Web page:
Mark Hinshaw is a retired architect and city planner who lived in Seattle for more than 40 years. For 12 years he had a regular column on architecture for The Seattle Times and later was a frequent contributor to Crosscut. He now lives in a small hill town in Italy.
These ambitious waterfront projects normally deploy the resources of large cities. Even then, as in Seattle, these efforts are littered with setbacks, political stumbles, litigation, and misguided public-sector largesse.
Although there is a modest ant-vax movement in Italy, it doesn’t seem to feed itself on fantastical conspiracy theories about Bill Gates’ plans for world domination, 5G towers, and nefarious nanotechnologies. Since Italians appreciate their medical system, they trust their doctors to offer sound advice.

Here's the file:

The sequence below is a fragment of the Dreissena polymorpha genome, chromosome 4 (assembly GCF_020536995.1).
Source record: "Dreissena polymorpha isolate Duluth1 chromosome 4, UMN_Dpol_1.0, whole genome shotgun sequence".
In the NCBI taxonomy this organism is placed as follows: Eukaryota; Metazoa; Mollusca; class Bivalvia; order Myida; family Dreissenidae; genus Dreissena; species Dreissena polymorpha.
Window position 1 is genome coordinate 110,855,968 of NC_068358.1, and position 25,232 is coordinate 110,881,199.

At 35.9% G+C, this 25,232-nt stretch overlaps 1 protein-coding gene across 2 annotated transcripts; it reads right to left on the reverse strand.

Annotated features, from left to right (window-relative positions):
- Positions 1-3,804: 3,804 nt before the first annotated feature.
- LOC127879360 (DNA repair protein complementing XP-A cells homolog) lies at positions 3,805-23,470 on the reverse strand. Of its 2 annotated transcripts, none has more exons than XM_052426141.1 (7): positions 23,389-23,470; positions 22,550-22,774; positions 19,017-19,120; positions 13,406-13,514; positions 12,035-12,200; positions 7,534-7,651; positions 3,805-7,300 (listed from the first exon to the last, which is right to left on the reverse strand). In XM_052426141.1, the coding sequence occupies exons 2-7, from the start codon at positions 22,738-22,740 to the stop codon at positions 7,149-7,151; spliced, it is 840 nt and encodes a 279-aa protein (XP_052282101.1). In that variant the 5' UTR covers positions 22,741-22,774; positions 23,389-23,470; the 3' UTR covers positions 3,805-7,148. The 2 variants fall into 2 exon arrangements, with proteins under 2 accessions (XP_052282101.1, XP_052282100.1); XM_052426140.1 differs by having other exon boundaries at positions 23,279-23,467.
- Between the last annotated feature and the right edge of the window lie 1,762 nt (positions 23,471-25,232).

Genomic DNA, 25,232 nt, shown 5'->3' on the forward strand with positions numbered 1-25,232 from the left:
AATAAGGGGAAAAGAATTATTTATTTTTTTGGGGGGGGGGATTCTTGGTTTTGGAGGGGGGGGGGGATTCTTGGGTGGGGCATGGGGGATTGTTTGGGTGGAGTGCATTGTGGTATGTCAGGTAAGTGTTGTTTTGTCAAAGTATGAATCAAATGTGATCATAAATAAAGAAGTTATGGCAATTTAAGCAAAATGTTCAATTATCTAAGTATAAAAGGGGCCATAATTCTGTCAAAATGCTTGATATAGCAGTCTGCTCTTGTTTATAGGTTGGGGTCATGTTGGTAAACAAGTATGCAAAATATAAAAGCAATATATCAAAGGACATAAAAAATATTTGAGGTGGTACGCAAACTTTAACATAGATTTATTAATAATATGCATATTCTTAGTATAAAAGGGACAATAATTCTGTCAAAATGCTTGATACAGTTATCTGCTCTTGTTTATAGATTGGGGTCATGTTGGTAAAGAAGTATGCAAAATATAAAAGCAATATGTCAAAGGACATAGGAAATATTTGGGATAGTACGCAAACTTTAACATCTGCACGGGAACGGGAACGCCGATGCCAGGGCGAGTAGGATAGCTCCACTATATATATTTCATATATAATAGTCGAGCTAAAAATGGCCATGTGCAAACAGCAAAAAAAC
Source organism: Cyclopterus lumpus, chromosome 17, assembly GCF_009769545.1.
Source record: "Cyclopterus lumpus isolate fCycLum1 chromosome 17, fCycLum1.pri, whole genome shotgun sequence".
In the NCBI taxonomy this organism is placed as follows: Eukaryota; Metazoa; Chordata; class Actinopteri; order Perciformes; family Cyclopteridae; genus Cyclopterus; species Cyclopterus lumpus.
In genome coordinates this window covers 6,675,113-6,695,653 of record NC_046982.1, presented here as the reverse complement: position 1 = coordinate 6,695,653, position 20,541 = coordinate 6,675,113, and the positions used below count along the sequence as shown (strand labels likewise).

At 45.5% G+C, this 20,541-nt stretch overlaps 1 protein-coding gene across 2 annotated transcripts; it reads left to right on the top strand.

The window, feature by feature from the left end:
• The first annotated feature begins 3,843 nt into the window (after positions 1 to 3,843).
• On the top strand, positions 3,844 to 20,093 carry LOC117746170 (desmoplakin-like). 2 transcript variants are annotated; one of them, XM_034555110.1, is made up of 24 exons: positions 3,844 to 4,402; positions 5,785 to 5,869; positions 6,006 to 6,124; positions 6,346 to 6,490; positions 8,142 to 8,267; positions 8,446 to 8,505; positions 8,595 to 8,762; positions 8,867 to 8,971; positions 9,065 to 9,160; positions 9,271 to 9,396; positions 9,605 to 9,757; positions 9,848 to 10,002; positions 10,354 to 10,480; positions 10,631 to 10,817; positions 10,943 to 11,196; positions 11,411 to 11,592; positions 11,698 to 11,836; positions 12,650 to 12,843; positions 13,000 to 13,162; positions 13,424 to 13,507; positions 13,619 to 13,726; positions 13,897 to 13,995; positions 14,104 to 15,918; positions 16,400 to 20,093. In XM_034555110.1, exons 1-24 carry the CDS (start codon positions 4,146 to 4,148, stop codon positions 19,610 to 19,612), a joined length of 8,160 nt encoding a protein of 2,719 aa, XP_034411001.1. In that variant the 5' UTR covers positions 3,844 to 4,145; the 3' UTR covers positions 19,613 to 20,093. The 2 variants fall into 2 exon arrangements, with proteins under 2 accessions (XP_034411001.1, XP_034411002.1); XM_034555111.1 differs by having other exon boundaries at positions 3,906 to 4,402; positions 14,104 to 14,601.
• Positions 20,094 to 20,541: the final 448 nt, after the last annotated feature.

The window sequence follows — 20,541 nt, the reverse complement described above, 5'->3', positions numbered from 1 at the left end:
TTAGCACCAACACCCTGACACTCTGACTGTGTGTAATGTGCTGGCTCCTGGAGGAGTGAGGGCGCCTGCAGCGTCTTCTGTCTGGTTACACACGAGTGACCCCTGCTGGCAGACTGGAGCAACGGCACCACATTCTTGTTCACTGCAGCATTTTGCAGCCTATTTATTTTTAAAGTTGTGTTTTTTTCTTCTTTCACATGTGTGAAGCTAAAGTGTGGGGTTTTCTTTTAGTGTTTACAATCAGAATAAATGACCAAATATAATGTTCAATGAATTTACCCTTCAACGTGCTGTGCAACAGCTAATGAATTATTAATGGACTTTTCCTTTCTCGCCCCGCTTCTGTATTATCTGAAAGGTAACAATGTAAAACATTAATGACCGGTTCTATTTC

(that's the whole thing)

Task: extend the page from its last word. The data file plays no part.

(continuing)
We are not homebound. We get all our daily needs met by the shops within our village. There is none of the toilet paper shelf-clearing that appears to be happening in the U.S. again. Deliveries happen every day; we have noticed no big change in the availability of goods and services.
One friend in the Italian countryside represents the generation that feels like their formative years of socializing and dating are being stunted. He may put on smiling face but he is noticeably distraught.
People know that shopping locally helps their neighbors and their families. So shop they do, have friendly conversations, share latest news, and perhaps chat about an upcoming festival. Making purchases isn’t just a commercial transaction – an exchange of money for goods or services. Its about reaffirming your connections with other people.